The beauty of the Dalmatian coast is well-known! Countless beautiful islands and coastal towns. I have already told you about one of not so famous place – Sibenik. Now is the time to show you and the small town – Trogir!
Location and parking
Trogir is located 50 km from Sibenik and only 30 km from the big city in the region – Split. And the airport of Split is only 5 km away! This proximity to the big city makes it a very popular tourist destination. It attends almost every guided tour of the area. The old town is an island, located between the continental coast and Ciovo Island. It is linked by two bridges, where most tourist buses pass from the mainland to the island of Ciovo and there leave the organized groups. From there they come back to the most beautiful part of Trogir – the old town!
If you are with a car and you only have a few hours, you must use a paid parking outside the island. There are 2 large ones on the mainland, on both sides of the bridge. There the prices are about 20 HRK per hour, and at the peak of the season and higher… But 50 meters from one parking lot, right across from the hospital, at str. Kardinala Alojzija Stepinca 17, there is a smaller parking, which is also the cheapest in the city – only 8 HRK per hour! Try first here… 🙂
See places to stay in TrogirBooking.com
The history of Trogir
The city’s history dates back to the 3 rd century BC when it was founded by Greek colonists. Successfully evolves and becomes a great port… until the Roman period. The then development of the nearby bigger city of Salona (Split) deprives Trogir of greater prosperity. There followed the settlement of the Slavs on these lands, and shortly after them fell under the authority of the Croatian rulers and the Byzantine Empire. At the beginning of the XI century the Republic of Venice subordinate the territories of the city and take power over it, and this opens the possibility of trading with the Apennine peninsula. In 1123, Trogir was almost completely destroyed by the Saracens. Fortunately, it was restored for a short period of time to be able to experience a tremendous economic and cultural flowering from the 12th to the 17th century under the direction of Venice.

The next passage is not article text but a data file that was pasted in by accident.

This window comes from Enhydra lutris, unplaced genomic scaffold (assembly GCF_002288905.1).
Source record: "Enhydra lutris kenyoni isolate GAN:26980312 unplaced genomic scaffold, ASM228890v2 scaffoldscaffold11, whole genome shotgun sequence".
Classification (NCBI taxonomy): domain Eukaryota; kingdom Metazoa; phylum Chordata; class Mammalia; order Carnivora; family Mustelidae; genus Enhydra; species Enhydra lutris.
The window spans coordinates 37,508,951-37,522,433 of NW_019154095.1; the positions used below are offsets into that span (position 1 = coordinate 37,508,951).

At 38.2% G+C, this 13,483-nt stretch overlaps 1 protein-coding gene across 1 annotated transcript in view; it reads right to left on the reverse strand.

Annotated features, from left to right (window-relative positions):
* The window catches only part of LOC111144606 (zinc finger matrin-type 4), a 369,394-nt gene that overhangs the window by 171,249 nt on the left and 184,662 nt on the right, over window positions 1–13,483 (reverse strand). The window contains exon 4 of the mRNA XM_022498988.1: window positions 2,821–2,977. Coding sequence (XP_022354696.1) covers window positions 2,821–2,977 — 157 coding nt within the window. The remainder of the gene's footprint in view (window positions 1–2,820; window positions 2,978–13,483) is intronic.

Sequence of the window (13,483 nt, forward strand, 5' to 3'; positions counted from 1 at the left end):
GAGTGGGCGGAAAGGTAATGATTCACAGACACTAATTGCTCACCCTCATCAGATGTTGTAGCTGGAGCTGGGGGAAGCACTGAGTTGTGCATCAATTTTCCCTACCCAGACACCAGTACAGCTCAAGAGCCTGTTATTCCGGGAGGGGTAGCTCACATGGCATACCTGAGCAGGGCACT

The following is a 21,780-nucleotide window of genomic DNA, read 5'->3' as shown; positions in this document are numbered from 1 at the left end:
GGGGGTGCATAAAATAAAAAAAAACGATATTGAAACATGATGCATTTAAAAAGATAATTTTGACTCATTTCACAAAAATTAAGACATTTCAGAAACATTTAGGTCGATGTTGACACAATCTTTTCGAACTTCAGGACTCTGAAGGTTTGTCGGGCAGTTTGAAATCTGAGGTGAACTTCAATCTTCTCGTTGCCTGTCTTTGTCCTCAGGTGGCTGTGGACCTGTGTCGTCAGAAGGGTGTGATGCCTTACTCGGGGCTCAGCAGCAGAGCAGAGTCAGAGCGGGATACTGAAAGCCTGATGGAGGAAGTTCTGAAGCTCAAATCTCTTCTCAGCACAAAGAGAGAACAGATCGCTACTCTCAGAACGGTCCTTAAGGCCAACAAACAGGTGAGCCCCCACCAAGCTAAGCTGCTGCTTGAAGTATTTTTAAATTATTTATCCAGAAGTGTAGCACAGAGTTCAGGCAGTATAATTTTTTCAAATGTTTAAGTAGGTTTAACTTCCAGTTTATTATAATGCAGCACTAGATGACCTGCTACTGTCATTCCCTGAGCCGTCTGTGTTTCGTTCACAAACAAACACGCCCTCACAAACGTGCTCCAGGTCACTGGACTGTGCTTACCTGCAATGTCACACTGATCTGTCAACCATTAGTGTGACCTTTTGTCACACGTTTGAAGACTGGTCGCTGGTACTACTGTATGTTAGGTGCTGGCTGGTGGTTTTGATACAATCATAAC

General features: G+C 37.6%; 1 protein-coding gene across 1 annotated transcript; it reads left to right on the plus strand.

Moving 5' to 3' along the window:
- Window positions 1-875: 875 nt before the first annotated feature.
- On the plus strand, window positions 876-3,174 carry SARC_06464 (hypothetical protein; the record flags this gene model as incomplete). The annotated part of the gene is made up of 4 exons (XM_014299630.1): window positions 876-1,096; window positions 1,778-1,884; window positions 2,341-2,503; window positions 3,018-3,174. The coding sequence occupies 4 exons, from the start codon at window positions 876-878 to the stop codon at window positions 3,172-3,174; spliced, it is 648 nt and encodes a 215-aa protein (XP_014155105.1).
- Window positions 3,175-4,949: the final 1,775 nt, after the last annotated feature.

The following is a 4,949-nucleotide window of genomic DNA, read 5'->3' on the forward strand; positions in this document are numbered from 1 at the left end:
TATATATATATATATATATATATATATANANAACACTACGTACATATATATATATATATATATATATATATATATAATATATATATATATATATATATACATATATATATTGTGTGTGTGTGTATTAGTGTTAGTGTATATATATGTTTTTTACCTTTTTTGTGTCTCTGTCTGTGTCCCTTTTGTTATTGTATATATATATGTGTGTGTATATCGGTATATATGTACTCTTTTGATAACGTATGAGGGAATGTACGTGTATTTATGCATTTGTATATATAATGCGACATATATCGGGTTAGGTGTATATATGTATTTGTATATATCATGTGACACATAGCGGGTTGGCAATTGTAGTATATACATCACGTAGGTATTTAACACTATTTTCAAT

After the fall of the Republic of Venice, it became part of the Habsburg Empire, which ruled it until 1918 (except for the period from 1806 to 1814 when it was occupied by Napoleon Bonaparte). During the First World War and the Second World War, the Italians struggled to take the city, but their raids were finally repelled in 1944, when Tito’s partizans put a point on the dispute, and Trogir is a Yugoslav city. And to end this long transfer from one power to another, we can note the breakup of Yugoslavia, which puts the city within the borders of today’s Croatia.
The presence of so many nation in these lands predisposes to a unique culture and architecture… Since 1997 the city has been part of the UNESCO World Heritage. Behind the very well-preserved city walls lies a unique blend of beautiful Romanesque churches, ancient memories of the Hellenistic period and Renaissance and Baroque, left by the Venetians. Trogir is the best-preserved Romanesque-Gothic city in all of Central Europe. To feel its spirit, walk through the city walls (15th century), right up to the Castle of Kamerlengo (15th century). Just behind him you will find one of the most interesting stadiums I have seen (more about it in the article “The most interesting stadiums I’ve visited – part 1”).
From here you can go to the labyrinths of the city, among churches and buildings dating back to the 13th century… The small, interesting and narrow streets will take you to the main square where the city loggia (15th century), the municipality and the Cathedral of St. Lawrence (13th century). The cathedral is also known as Saint Ivan Trogirski, a Trogir bishop who was the city’s defender. It is entered through the Radovan’s Gate, which is considered to be the most significant work in Roman-Gothic style in Croatia. The construction of the bell tower begins in the 14th century and ends at the end of the 16th century. I advise you to climb to the top and the view is unique… The stairs to the top are narrow, you may feel at a moment you will fall down, but when you get to the top just under the bell… beauty! The best view over the city…
The walk can go up to one of the palaces or just get lost in the streets and have a coffee in one of the many small cafes… You can also try some local fish delicacy, the city is famous for its good seafood. If you have crossed the mainland, you have passed through the North Gate, which is the main access point to the old city and dates back to the 17th century. This little old island is a beautiful fairy tale that leaves you breathless…
And in conclusion…
Trogir attracts many tourists today, mainly because of its preserved old part of the city… The nearby island of Ciovo has some very beautiful beaches and here during the summer months the crowds with tourists are increasing draсtic. For that reason, if you just want to enjoy the beauty of Trogir, I recommend you to visit it in the spring… Then the weather is relatively warm and pleasant, the tourists are not so much and you can enjoy it in calmness… Definitely worth it to spare a few hours…